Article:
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Bargain hunters listen up! Here's how to AVOID the “Value trap” and discover the real undervalued profit-opportunities

by , 20 October 2016
Bargain hunters listen up!  Here's how to AVOID the “Value trap” and discover the real undervalued profit-opportunities
What if I told you NOT all companies that appear undervalued will make you money?

This is one of the biggest challenges investors face.

In fact, professional investors refer to such undervalued companies as “value traps”

Typically, a “value trap” is a stock that seems cheap because it's trading at a massive discount to its sector, peers or net asset value for a period of time.

But don't be fooled…

There are four red flags that signal a value trap.

Read on to find out what they are…

Red flag #1: Profits are in freefall and show no signs of recovering


Take JSE listed ELB for example.

ELB’s share price is R17 while its Net asset value is R29.23. That means its shares are trading at a 72% discount. So it looks like a bargain but ELB just released a trading update and it expects profits to be 250% lower.

Earlier this year the company reported a 146% loss in profits. So would you a buy a company that’s losing a lot of money just because it’s cheap?

Probably not.

Key takeaway: Although you want to invest in companies that generate consistent earnings, earnings can be massaged, manipulated or completely fabricated.

But cash cannot. So make sure free cash flow is stable, or growing. If nothing less, it provides management with a little wiggle room, or margin of error when considering ways to speed up a turnaround.

Red flag #2: The company accumulates too much debt


A company can show great earnings, positive cash flow and growing sales. But it could still be in trouble if it’s accumulated too much debt.

You see, all it takes is a minor setback for the company to experience severe problems. And if this happens, the company could take years to turn back to profitability.

Key takeaway: To find out if a company is heavily in debt, you must analyse its balance sheet. This is an excellent place to start when attempting to avoid value traps.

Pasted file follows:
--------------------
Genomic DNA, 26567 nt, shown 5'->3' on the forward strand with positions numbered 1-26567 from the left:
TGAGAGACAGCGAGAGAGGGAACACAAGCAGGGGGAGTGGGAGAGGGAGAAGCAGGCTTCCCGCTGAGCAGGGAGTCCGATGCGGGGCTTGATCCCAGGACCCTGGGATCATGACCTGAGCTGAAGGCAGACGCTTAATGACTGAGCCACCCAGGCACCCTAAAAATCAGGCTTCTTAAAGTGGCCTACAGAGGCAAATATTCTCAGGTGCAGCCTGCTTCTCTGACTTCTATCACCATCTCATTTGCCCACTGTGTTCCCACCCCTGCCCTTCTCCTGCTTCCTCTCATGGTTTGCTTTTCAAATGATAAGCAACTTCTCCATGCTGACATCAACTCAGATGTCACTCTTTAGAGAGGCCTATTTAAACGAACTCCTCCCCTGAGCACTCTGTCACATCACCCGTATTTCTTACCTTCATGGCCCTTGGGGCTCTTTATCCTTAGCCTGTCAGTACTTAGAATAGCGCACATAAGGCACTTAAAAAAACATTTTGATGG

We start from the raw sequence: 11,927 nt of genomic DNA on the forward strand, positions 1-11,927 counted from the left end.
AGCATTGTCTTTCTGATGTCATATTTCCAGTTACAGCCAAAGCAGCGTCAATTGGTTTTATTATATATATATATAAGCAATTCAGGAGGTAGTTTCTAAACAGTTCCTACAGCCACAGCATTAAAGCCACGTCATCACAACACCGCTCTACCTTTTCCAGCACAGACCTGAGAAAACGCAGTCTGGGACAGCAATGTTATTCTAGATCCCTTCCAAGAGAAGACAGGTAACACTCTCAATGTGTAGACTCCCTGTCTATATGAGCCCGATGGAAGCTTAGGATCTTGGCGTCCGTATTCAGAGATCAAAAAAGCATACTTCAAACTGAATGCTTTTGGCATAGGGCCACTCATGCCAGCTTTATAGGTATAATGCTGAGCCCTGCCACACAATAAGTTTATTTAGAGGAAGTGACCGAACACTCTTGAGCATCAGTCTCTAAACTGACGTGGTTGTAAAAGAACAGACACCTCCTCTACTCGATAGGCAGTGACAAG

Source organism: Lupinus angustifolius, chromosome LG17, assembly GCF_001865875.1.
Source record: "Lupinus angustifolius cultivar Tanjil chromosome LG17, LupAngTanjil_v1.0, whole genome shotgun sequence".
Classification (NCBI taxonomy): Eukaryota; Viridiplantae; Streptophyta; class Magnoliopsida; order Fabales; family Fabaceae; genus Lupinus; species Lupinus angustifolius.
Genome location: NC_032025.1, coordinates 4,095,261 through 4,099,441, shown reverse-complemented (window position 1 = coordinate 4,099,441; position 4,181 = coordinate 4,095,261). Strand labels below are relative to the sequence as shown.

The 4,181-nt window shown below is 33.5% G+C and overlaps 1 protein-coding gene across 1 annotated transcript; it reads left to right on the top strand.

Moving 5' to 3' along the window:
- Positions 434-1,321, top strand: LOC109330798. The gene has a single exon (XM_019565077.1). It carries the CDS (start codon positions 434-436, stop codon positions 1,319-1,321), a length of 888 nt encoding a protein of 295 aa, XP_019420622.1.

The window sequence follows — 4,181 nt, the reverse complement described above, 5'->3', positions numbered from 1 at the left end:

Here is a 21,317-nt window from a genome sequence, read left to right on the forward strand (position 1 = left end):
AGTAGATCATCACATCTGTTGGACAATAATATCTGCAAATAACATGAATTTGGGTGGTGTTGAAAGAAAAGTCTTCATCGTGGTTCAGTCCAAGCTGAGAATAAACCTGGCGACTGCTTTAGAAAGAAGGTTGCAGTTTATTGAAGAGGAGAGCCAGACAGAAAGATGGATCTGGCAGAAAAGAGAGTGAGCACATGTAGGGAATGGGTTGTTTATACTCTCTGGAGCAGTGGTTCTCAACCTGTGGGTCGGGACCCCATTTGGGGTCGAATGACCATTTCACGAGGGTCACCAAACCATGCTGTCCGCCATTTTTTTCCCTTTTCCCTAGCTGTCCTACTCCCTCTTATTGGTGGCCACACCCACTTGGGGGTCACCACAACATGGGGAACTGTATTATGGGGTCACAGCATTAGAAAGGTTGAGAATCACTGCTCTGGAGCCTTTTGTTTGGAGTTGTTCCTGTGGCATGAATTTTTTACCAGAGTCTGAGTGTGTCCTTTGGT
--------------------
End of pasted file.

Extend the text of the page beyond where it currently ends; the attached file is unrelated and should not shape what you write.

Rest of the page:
You can look at a company’s debt to equity ratio, which shows you if the company is being financed with debt. Ideally, you want to invest in a company with a debt to equity ratio below 0.5.

You can also use the current ratio, which identifies if a company can meet short-term obligations with short-term assets. The higher the ratio, the better. 

Red flag #3: The company operates in failing and troubled industries


The finer detail in a company’s financial report is just the beginning. You also need to know what industry it operates in, the performance and the future sustainability of the industry.

Also the general overview of the economy plays an important role in whether a company will grow its profits.

For example: I mentioned in red flag #1, how ELB has recorded a massive drop in profits. One of the main reasons why is because, the group operates in tough SA sectors like engineering, industrials, mining and construction, which are experiencing a slowdown in production, rising costs and slow economic growth.

So while the company is trading at an extremely attractive discount, it’s for a very good reason – consistent drop in profits and struggling industries.

Key takeaway: You can also check for monthly reports revealing data about South Africa’s mining, agricultural, manufacturing industries and also economic growth. This will tell you what’s performing and what’s not.

Red flag #4: Management’s unable to identify opportunities to boost the company’s profits


To truly detect and avoid value traps, you mustn’t analyse key financial ratios.

A company can have great numbers, good growth and great potential, but if management is unable to identify and invest in strategic businesses to boost its profits, then it could plunge into trouble.

For example, you want to see a company generating profits from different sources or earning profits in different currencies. You want to see a company launch a new product or buy a new business venture.

Key takeaway: Look in the company’s financial reports and analyse its core business and investment strategy. 

Here, you’ll find out what it’s invested in, future business plans, key prospects and outlook for the future.
 
Until next time,

Knowledge brings you wealth,

Joshua Benton Real Wealth


Bargain hunters listen up! Here's how to AVOID the “Value trap” and discover the real undervalued profit-opportunities
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